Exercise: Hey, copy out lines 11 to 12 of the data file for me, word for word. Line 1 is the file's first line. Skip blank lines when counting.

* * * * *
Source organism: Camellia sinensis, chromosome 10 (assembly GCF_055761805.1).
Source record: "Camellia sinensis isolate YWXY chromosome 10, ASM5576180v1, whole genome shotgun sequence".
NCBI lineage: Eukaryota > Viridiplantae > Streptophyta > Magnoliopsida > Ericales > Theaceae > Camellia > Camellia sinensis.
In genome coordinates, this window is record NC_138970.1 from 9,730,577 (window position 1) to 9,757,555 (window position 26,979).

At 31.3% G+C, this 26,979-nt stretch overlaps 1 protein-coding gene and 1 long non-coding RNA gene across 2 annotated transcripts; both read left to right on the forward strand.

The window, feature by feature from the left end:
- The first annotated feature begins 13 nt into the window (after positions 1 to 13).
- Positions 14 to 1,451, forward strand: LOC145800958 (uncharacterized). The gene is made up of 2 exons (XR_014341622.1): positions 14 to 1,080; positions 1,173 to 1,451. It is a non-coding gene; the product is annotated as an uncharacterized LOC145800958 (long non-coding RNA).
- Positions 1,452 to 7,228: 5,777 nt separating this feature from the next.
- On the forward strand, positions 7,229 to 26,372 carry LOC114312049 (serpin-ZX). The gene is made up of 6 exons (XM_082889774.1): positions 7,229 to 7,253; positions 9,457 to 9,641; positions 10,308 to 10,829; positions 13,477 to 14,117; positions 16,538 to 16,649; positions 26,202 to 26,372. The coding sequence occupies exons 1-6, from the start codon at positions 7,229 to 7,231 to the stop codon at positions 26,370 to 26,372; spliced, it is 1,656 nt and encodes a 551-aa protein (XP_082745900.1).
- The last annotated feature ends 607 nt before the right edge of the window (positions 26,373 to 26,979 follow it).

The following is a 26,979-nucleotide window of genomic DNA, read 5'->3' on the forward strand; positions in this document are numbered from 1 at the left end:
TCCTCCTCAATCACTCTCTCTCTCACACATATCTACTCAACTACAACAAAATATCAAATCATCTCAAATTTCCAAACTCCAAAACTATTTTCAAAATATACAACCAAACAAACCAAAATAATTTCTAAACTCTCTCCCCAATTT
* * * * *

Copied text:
- The last annotated feature ends 607 nt before the right edge of the window (positions 26,373 to 26,979 follow it).

The following is a 26,979-nucleotide window of genomic DNA, read 5'->3' on the forward strand; positions in this document are numbered from 1 at the left end: